Biography

Laurie R. King is the third generation in her family native to the San Francisco area. She spent her childhood reading her way through libraries up and down the West Coast; her middle years raising children, renovating houses, traveling the world, and doing a BA and MA in theology.  (Her long autobiography goes into detail about how she uses these interests.)  King now lives a genteel life of crime, on California’s central coast.

Her crime novels are both serial and stand-alone. First in the hearts of most readers comes Mary Russell, who met the retired Sherlock Holmes in 1915 and became his apprentice, then his partner. Beginning with The Beekeeper’s Apprentice, Russell and Holmes move through the Teens and Twenties in amiable discord, challenging each other to ever greater feats of detection.

In the Russell & Holmes stories, King explores ideas—the roots of conflict in the Middle East and Afghanistan; feminism and early Christianity; patriotism and individual responsibility—while also having a rousing good time.  Various stories revisit The Hound of the Baskervilles and Kipling’s Kim, set a pair of Bedouin nomads down in a grand country house in England, and offer an insider’s view of the great quake and fire of 1906, all the while forging an unlikely relationship between two remarkably similar individuals who happen to be separated by age, sex, and background.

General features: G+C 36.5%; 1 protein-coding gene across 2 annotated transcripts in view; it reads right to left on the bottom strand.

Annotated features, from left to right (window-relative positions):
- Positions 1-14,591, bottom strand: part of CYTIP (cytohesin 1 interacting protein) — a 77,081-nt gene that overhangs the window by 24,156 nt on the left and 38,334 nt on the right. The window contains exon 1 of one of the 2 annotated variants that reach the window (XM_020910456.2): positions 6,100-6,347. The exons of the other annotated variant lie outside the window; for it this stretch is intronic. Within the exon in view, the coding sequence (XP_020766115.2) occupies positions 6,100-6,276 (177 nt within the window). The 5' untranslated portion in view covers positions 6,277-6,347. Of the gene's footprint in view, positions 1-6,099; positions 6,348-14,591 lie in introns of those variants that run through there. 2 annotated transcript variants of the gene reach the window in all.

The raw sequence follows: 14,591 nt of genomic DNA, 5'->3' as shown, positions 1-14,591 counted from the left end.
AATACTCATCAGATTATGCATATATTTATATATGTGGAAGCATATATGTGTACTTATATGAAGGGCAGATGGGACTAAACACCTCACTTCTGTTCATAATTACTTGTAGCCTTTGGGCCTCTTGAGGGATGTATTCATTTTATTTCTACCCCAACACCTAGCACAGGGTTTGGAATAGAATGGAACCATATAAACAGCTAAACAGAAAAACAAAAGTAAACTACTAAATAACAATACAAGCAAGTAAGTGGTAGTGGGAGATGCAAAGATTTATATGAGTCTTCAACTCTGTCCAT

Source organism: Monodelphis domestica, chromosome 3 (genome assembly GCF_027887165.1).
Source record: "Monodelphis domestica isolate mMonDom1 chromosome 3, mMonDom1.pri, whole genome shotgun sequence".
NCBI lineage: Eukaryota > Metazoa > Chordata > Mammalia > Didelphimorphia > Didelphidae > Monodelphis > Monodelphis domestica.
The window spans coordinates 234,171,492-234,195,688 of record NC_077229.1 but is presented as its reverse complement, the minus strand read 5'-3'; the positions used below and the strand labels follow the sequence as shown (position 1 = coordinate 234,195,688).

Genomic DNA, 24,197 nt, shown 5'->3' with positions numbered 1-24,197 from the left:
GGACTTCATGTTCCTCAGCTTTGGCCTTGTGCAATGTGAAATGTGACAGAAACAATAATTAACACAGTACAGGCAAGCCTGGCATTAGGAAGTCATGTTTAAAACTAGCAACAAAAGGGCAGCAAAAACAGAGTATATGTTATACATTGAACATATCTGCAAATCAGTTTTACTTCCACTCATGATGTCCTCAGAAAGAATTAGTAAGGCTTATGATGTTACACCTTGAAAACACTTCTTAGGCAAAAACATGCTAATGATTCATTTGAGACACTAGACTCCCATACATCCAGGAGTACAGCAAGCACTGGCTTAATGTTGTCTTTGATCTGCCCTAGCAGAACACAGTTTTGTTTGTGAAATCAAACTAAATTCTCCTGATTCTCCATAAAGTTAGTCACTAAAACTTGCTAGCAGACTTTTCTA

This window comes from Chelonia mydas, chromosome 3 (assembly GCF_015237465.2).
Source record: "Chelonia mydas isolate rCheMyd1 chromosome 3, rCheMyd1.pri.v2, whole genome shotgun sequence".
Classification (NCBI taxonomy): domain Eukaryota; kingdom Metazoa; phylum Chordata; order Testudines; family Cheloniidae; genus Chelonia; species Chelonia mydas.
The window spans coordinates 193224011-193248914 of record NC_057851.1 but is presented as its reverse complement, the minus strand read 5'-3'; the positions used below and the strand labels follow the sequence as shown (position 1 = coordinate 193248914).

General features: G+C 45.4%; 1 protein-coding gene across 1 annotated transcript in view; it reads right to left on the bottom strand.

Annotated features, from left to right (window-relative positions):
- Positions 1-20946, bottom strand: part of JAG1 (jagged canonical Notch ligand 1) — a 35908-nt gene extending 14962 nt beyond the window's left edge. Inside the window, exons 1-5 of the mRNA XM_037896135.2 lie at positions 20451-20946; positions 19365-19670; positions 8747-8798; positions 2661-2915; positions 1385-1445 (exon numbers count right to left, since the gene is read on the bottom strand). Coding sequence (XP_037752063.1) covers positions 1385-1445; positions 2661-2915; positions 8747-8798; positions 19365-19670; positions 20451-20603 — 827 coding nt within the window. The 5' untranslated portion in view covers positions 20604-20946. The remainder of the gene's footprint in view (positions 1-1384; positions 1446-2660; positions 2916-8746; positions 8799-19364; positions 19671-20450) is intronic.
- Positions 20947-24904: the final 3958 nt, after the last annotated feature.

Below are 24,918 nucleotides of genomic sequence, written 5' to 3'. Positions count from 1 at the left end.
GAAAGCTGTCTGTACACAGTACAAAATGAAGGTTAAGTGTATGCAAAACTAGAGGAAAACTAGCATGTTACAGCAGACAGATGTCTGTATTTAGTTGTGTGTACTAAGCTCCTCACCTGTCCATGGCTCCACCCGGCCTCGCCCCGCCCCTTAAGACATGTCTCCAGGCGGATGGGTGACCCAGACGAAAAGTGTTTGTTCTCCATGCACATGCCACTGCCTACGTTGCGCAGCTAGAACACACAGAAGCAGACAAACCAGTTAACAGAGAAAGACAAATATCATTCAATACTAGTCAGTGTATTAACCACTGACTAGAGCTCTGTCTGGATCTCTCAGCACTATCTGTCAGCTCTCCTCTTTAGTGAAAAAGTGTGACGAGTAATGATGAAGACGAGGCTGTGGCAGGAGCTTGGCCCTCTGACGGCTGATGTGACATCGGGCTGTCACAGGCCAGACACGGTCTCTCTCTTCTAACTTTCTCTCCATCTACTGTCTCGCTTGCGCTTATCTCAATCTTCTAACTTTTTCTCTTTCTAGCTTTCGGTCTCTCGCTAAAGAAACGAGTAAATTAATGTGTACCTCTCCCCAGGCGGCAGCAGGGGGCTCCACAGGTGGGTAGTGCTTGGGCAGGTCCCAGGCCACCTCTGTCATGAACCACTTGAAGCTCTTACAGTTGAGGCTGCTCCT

King’s Stuyvesant & Grey series, also historical, follows American ex-Bureau of Investigation agent Harris Stuyvesant, damaged young Captain Bennett Grey, and Grey’s sister Sarah as they move through Europe between the Wars.

Five King novels concern San Francisco homicide inspector Kate Martinelli, Kate’s SFPD partner Al Hawkin, and her life partner Lee Cooper. In the course of the stories, Kate has encountered a female Rembrandt, a modern-day Holy Fool, two difficult teenagers, and a manifestation of the goddess Kali.

King’s stand-alone suspense novels include A Darker Place, the story of a middle-aged professor of religion who investigates “cults” for the FBI, and encounters a movement that embraces the dangerous beliefs of alchemy.  Folly tells of woodworker Rae Newborne, who comes to a deserted island to rebuild a house, and her life. Keeping Watch is the story of Rae’s friend Allen Carmichael, a Vietnam vet who draws on his combat experiences to rescue abused women and children—until he comes across a boy whose problems may rival his own. Califia’s Daughters (a paperback original by “Leigh Richards”) is a post-apocalyptic sort of tale set in a near future where women rule and men are fragile.

She has also co-authored a number of nonfiction works and anthologies, including Crime Writing, The Grand Game, Studies in Sherlock, and a number of short stories and ebooks.  For detail see here and here.

For a list of King’s awards, see here.

css.php